The Economy

Food, Gas Keep Producer Prices Unchanged

While there may be some firming in core pipeline pressures, "the headwinds from energy and food prices remain in place," an economist says.
Matthew HellerSeptember 16, 2016

Prices paid by U.S. businesses for goods and services were unchanged in August as food and gas prices continue to keep inflation on the low side.

The unchanged reading in the Labor Department’s producer price index was up from July’s decline of 0.2%. Economists surveyed by The Wall Street Journal had forecast a 0.1% increase.

In August, the wholesale cost of food tumbled 1.6%, the biggest drop in almost three-and-a-half years. Gasoline prices slid 2.5%.

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Excluding food and energy, prices rose 0.1% last month and, excluding food, energy and trade services, so-called core prices were up 1.2% on the year — the largest annual gain since December 2014 but still well short of the Federal Reserve’s 2% inflation target.

The August report “suggests some continued firming in core pipeline pressures, but the headwinds from energy and food prices remain in place,” Barclays economist Blerina Uruçi said in a note to clients. “As the drag from these volatile components wanes, we expect PPI gradually to pick up and to feed through to a firming in consumer prices.”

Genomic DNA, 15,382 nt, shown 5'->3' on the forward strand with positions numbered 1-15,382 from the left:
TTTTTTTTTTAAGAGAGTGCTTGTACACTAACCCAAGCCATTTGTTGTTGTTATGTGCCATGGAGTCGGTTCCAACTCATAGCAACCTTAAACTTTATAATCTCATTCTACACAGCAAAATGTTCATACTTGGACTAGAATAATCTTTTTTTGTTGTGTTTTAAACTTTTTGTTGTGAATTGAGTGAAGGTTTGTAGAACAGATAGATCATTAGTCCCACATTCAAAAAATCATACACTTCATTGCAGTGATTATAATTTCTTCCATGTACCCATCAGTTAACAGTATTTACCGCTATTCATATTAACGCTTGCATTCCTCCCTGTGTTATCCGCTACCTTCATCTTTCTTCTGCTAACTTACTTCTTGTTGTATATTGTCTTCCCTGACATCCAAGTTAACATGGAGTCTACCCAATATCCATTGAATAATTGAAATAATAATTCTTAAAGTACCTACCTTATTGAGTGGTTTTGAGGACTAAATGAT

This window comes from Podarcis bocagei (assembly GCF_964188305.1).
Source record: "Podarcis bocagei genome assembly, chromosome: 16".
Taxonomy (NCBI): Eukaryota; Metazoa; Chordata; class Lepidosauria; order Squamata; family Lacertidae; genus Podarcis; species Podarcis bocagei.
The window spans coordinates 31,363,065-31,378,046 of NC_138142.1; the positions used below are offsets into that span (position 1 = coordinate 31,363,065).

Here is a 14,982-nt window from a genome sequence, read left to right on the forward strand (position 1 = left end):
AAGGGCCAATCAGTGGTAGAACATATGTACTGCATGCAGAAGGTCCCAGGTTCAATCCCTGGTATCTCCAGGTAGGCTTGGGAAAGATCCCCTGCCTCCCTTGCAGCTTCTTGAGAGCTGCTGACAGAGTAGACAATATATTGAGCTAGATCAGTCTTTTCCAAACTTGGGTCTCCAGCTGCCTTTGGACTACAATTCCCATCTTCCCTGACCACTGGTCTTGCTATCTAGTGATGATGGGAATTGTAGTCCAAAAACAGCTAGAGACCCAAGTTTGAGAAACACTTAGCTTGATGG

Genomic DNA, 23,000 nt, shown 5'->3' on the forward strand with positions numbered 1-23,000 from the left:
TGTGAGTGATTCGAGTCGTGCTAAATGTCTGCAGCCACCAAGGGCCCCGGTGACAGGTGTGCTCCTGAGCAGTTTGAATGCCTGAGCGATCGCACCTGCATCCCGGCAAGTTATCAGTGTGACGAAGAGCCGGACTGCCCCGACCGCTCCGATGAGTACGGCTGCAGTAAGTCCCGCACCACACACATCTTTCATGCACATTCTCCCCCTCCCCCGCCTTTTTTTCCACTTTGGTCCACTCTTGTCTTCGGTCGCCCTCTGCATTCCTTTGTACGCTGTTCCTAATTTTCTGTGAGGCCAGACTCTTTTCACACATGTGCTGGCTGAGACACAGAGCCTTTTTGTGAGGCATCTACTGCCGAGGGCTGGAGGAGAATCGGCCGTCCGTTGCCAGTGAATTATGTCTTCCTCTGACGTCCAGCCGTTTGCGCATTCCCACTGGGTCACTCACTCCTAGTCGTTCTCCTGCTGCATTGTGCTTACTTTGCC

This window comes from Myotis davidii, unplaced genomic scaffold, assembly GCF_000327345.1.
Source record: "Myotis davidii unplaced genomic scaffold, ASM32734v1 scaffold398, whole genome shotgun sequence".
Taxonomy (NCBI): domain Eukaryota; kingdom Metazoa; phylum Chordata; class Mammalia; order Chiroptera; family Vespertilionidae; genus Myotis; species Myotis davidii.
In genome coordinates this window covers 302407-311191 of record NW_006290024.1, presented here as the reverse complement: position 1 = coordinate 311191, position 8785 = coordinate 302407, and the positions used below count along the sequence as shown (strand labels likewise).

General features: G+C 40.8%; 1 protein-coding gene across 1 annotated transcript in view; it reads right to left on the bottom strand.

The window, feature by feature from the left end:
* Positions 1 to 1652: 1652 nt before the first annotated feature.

As the WSJ reports, “The outlook for U.S. inflation is a key consideration for the Federal Reserve as officials prepare for next week’s policy meeting.” In July, the Fed said inflation was “expected to remain low in the near term, in part because of earlier declines in energy prices, but to rise to 2% over the medium term as the transitory effects of past declines in energy and import prices dissipate and the labor market strengthens further.”

Some policy makers have said they want to see more evidence that inflation is on the rise before raising interest rates again.

”The inflation data overall have not been suggesting disinflation or deflation, but the flat trend line is enough below target that, in my opinion, the shortfall cannot be considered immaterial,” Federal Reserve Bank of Atlanta President Dennis Lockhart said Monday. “I find this to be an awkward state of affairs.”

Producer prices for goods fell 0.4% in August, the same as in July, while prices for services edged up 0.1%, following a 0.3% drop the previous month.